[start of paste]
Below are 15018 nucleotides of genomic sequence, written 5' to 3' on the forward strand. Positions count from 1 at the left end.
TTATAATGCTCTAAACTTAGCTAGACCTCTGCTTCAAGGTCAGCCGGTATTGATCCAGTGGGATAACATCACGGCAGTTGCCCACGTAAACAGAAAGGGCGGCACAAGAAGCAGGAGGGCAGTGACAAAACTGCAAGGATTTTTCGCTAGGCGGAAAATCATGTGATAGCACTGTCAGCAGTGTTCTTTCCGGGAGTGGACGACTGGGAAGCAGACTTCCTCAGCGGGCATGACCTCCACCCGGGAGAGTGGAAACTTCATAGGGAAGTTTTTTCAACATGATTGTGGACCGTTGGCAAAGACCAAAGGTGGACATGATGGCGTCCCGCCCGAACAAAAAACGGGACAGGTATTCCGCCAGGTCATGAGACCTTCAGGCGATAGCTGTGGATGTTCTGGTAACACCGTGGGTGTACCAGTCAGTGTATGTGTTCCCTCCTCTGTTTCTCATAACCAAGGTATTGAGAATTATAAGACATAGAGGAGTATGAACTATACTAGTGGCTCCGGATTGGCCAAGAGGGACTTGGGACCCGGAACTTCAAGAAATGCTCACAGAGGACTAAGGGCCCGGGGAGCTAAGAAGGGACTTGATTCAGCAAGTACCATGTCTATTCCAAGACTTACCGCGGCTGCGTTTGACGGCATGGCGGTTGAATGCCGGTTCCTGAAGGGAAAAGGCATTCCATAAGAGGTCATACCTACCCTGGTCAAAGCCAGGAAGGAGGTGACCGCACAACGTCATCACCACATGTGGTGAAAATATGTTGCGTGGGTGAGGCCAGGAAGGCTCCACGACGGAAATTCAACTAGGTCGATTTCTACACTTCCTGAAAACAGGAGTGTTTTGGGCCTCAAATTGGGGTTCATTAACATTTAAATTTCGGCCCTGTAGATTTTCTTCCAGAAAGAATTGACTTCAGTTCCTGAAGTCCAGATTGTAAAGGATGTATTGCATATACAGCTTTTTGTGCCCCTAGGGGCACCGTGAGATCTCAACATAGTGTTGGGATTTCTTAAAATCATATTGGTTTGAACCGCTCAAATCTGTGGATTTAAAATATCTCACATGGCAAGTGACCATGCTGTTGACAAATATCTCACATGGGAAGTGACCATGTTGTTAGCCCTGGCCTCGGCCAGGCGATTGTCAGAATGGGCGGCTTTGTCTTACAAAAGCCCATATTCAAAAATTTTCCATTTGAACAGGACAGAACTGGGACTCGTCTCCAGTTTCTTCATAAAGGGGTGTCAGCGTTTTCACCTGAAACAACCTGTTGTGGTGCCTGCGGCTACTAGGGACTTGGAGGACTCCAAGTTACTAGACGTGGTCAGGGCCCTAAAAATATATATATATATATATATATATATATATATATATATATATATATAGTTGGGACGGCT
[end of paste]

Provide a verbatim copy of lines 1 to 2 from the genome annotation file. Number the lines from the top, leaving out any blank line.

Below are 15018 nucleotides of genomic sequence, written 5' to 3' on the forward strand. Positions count from 1 at the left end.
TTATAATGCTCTAAACTTAGCTAGACCTCTGCTTCAAGGTCAGCCGGTATTGATCCAGTGGGATAACATCACGGCAGTTGCCCACGTAAACAGAAAGGGCGGCACAAGAAGCAGGAGGGCAGTGACAAAACTGCAAGGATTTTTCGCTAGGCGGAAAATCATGTGATAGCACTGTCAGCAGTGTTCTTTCCGGGAGTGGACGACTGGGAAGCAGACTTCCTCAGCGGGCATGACCTCCACCCGGGAGAGTGGAAACTTCATAGGGAAGTTTTTTCAACATGATTGTGGACCGTTGGCAAAGACCAAAGGTGGACATGATGGCGTCCCGCCCGAACAAAAAACGGGACAGGTATTCCGCCAGGTCATGAGACCTTCAGGCGATAGCTGTGGATGTTCTGGTAACACCGTGGGTGTACCAGTCAGTGTATGTGTTCCCTCCTCTGTTTCTCATAACCAAGGTATTGAGAATTATAAGACATAGAGGAGTATGAACTATACTAGTGGCTCCGGATTGGCCAAGAGGGACTTGGGACCCGGAACTTCAAGAAATGCTCACAGAGGACTAAGGGCCCGGGGAGCTAAGAAGGGACTTGATTCAGCAAGTACCATGTCTATTCCAAGACTTACCGCGGCTGCGTTTGACGGCATGGCGGTTGAATGCCGGTTCCTGAAGGGAAAAGGCATTCCATAAGAGGTCATACCTACCCTGGTCAAAGCCAGGAAGGAGGTGACCGCACAACGTCATCACCACATGTGGTGAAAATATGTTGCGTGGGTGAGGCCAGGAAGGCTCCACGACGGAAATTCAACTAGGTCGATTTCTACACTTCCTGAAAACAGGAGTGTTTTGGGCCTCAAATTGGGGTTCATTAACATTTAAATTTCGGCCCTGTAGATTTTCTTCCAGAAAGAATTGACTTCAGTTCCTGAAGTCCAGATTGTAAAGGATGTATTGCATATACAGCTTTTTGTGCCCCTAGGGGCACCGTGAGATCTCAACATAGTGTTGGGATTTCTTAAAATCATATTGGTTTGAACCGCTCAAATCTGTGGATTTAAAATATCTCACATGGCAAGTGACCATGCTGTTGACAAATATCTCACATGGGAAGTGACCATGTTGTTAGCCCTGGCCTCGGCCAGGCGATTGTCAGAATGGGCGGCTTTGTCTTACAAAAGCCCATATTCAAAAATTTTCCATTTGAACAGGACAGAACTGGGACTCGTCTCCAGTTTCTTCATAAAGGGGTGTCAGCGTTTTCACCTGAAACAACCTGTTGTGGTGCCTGCGGCTACTAGGGACTTGGAGGACTCCAAGTTACTAGACGTGGTCAGGGCCCTAAAAATATATATATATATATATATATATATATATATATATATATATATATAGTTGGGACGGCT